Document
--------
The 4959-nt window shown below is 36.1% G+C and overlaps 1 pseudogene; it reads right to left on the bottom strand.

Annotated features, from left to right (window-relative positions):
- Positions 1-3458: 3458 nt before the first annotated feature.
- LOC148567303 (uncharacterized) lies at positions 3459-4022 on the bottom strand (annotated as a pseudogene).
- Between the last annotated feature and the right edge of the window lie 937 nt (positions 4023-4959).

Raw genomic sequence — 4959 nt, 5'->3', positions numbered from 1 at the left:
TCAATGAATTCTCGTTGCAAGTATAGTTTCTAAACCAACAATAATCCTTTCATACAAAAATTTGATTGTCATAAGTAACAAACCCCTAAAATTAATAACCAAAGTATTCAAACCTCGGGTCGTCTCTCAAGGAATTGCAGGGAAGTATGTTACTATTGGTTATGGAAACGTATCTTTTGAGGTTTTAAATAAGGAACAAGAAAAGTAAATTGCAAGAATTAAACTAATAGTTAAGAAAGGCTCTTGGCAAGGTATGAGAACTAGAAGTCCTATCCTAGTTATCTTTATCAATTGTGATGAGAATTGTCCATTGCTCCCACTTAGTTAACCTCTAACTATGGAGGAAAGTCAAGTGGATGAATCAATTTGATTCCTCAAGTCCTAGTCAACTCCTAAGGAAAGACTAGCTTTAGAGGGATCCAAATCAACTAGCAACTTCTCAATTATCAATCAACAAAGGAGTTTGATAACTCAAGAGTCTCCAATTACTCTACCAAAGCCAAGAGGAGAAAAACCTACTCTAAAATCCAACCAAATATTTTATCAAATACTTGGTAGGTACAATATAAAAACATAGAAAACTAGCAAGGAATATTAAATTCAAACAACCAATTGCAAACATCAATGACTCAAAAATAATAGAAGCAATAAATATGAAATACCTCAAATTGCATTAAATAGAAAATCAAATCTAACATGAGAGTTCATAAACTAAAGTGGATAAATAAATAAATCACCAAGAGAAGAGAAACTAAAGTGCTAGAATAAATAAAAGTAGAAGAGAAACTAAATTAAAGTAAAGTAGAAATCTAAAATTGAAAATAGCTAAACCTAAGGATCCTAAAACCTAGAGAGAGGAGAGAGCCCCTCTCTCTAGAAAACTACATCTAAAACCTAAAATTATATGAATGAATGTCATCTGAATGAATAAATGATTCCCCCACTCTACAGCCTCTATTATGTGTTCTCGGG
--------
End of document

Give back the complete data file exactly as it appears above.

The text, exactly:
The 4959-nt window shown below is 36.1% G+C and overlaps 1 pseudogene; it reads right to left on the bottom strand.

Annotated features, from left to right (window-relative positions):
- Positions 1-3458: 3458 nt before the first annotated feature.
- LOC148567303 (uncharacterized) lies at positions 3459-4022 on the bottom strand (annotated as a pseudogene).
- Between the last annotated feature and the right edge of the window lie 937 nt (positions 4023-4959).

Raw genomic sequence — 4959 nt, 5'->3', positions numbered from 1 at the left:
TCAATGAATTCTCGTTGCAAGTATAGTTTCTAAACCAACAATAATCCTTTCATACAAAAATTTGATTGTCATAAGTAACAAACCCCTAAAATTAATAACCAAAGTATTCAAACCTCGGGTCGTCTCTCAAGGAATTGCAGGGAAGTATGTTACTATTGGTTATGGAAACGTATCTTTTGAGGTTTTAAATAAGGAACAAGAAAAGTAAATTGCAAGAATTAAACTAATAGTTAAGAAAGGCTCTTGGCAAGGTATGAGAACTAGAAGTCCTATCCTAGTTATCTTTATCAATTGTGATGAGAATTGTCCATTGCTCCCACTTAGTTAACCTCTAACTATGGAGGAAAGTCAAGTGGATGAATCAATTTGATTCCTCAAGTCCTAGTCAACTCCTAAGGAAAGACTAGCTTTAGAGGGATCCAAATCAACTAGCAACTTCTCAATTATCAATCAACAAAGGAGTTTGATAACTCAAGAGTCTCCAATTACTCTACCAAAGCCAAGAGGAGAAAAACCTACTCTAAAATCCAACCAAATATTTTATCAAATACTTGGTAGGTACAATATAAAAACATAGAAAACTAGCAAGGAATATTAAATTCAAACAACCAATTGCAAACATCAATGACTCAAAAATAATAGAAGCAATAAATATGAAATACCTCAAATTGCATTAAATAGAAAATCAAATCTAACATGAGAGTTCATAAACTAAAGTGGATAAATAAATAAATCACCAAGAGAAGAGAAACTAAAGTGCTAGAATAAATAAAAGTAGAAGAGAAACTAAATTAAAGTAAAGTAGAAATCTAAAATTGAAAATAGCTAAACCTAAGGATCCTAAAACCTAGAGAGAGGAGAGAGCCCCTCTCTCTAGAAAACTACATCTAAAACCTAAAATTATATGAATGAATGTCATCTGAATGAATAAATGATTCCCCCACTCTACAGCCTCTATTATGTGTTCTCGGG